2. There is a dam at the start of the channel. Why don't we build a new one that could not only control the flow of water better during times of high water but be a hydroelectric dam generating power for the entire city.
    3. Urban forests. There are many small bits of land throughout the city going unused. These areas could become part of an Urban Forest. The thought being that insects and birds could be aided as they travel through the city. 
    4. I believe we need to have an environmental expert on City staff permanently to ensure that we miss no opportunity to manage and enhance our environment.
    5. We have these huge polluting busses [sic] traveling the city that seem to only ever have one or two people on them. We need to replace these with smaller more efficient busses [sic] that run on something other than gas. Maybe we could even save some money running smaller busses [sic] and then increase the service times and stops helping the seniors and many others.
    6. Lake to Lake trolley. We could build an electric trolley from Downtown to Skaha Lake. It could be red and we could call it something like the OK Flyer (Okanagan Flyer) or the Penticton Flyer. It would be a great tourist attraction also.

QUESTION #2 
Climate change is adding to Penticton’s vulnerability to droughts, forest fires, and seasonal flooding. What can the municipality do to address these threats and to encourage citizens to take defensive action?


Keith MacIntyre

    I do not agree that climate change is adding to those issues.  The big flood was caused by government mismanagement of the channel.  Forest fires are a complicated issue.  Continued extinguishing of natural forest fires causes larger and more devastating fires.   Forest fire activity is not necessarily related to drought.       This year, I predict we'll have less fires because of a drier spring and less ground fuel with smaller grass. What we should be doing as citizens is taking care of the surrounding area and local communities to keep the ground fuel low.  If the municipality was to do anything, it should be to educate on that.   We can also, as private citizens, fund non-profits to increase availability of data for snow packs, precipitation, weather and fire detection.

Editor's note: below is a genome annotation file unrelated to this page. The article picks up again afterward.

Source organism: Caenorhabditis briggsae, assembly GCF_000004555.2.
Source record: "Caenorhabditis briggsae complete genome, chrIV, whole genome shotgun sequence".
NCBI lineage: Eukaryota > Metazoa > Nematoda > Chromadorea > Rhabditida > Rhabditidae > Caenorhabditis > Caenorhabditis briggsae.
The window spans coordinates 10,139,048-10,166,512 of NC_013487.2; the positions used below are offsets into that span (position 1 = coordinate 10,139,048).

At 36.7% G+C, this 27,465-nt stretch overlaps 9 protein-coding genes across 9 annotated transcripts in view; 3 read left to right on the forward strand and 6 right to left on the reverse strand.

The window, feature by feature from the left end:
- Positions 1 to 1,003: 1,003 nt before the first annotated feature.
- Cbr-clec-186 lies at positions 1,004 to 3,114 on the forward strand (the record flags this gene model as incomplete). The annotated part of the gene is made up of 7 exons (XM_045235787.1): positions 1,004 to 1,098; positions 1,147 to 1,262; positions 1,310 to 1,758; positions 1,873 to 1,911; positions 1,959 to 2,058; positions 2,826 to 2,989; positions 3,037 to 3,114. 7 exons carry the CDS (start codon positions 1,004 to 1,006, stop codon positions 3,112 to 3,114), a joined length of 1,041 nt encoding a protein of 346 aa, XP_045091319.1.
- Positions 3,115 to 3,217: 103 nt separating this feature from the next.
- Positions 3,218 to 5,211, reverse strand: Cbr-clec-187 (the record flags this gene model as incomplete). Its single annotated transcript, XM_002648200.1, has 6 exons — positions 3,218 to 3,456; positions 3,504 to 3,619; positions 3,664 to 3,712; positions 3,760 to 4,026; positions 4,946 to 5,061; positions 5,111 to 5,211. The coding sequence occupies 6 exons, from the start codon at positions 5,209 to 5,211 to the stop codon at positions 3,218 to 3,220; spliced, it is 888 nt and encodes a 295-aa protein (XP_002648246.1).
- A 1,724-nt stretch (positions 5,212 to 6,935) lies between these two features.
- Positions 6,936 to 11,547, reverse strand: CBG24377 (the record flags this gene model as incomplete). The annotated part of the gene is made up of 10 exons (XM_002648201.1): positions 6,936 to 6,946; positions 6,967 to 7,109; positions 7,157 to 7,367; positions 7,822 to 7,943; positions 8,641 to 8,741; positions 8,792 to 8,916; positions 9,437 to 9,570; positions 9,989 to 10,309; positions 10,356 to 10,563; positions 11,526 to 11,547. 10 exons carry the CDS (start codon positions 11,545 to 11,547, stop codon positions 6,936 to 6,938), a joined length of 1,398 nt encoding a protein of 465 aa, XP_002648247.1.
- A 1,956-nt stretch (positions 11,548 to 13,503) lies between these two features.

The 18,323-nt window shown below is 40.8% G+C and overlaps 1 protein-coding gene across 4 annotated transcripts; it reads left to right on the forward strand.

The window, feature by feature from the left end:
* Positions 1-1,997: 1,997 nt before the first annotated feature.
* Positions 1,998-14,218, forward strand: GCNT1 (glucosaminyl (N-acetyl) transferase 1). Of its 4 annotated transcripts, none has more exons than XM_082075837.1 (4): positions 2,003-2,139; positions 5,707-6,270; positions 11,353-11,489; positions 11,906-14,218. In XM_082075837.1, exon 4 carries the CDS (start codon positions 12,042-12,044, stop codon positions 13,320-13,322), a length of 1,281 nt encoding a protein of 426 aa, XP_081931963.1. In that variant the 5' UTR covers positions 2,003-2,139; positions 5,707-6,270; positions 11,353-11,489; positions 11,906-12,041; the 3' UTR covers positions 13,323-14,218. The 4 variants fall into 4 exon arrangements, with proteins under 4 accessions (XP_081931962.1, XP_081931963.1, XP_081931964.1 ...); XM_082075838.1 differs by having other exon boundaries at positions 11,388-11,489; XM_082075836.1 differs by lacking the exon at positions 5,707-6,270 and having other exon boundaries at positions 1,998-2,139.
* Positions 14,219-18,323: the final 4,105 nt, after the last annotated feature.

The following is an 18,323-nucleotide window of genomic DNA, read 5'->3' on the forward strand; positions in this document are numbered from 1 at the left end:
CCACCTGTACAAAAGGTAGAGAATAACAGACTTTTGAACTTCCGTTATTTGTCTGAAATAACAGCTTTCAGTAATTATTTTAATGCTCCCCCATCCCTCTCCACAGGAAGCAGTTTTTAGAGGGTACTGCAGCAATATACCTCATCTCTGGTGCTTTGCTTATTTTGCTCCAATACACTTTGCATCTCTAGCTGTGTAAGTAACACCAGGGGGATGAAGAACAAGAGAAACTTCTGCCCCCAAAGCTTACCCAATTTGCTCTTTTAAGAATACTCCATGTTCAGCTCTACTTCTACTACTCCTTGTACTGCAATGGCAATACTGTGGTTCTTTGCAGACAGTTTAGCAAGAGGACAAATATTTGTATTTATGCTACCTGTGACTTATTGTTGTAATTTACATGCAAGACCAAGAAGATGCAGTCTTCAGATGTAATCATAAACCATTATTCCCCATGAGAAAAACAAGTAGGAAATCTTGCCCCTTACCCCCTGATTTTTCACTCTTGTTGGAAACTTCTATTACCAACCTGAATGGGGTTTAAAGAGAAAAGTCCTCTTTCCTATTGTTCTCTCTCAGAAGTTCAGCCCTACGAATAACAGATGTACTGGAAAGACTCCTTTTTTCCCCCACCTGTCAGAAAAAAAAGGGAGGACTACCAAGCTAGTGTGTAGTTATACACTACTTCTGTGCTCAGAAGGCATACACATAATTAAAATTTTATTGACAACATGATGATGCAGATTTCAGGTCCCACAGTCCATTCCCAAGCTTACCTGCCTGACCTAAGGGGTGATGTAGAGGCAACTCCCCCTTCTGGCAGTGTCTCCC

Katie O’Kell

    Climate change and urban sprawl are the trifecta for forest fires. Increased temperatures means things dry out faster, creating more timber. Climate change has also increased lighting storms, meaning we have more sparks. Urban sprawl and an increased demand for lumber means we are also encroaching on forests. When you combine those three factors together it can become an unmitigated disaster.
    The first thing we can do to decrease our risk of forest fires is stop urban sprawl. Sprawl requires more lumber, more space, more carbon emissions from people driving further to and from work, and more use of our natural wilderness. Density should be encouraged on all fronts when looking at housing.
    The City should create additional water reserves in the form of water towers or large ponds. During flooding season water can be diverted to these reserves to reduce flood capacity. The reserves can then help to ‘tide us over’ during droughts and fire season.
    The City has a duty to its citizens to take proactive action to prevent further climate catastrophes both here and worldwide.

Isaac Gilbert

    Floods, fires, and droughts are all symptoms of Climate Change and are affecting our livability and the economy in the City. We must cultivate a culture in Penticton to live with the environment around us and regain the history of the land, especially collaborating with the Syilx Okanagan people, so we can become adaptable to the symptoms of Climate Change. When it comes to forest fires I want the City to collaborate with PIB, Wildfire, and RDOS to promote controlled burning projects to reduce the fuel load and also restore the land back to an open forest grassland landscape. To manage flooding I want the City to re-examine our environmental set backs and look for opportunities to increase the green spaces around oxbows and lakes.
     Finally the City must encourage new developments and residents to design
garden spaces with native plants that are adaptable to drought conditions in our valley. Following the City of Penticton's Energy & Emissions Plan, Official Community Plan, and collaborating with stakeholders we can start to seriously address climate change and take defensive action from droughts, fires, and flooding.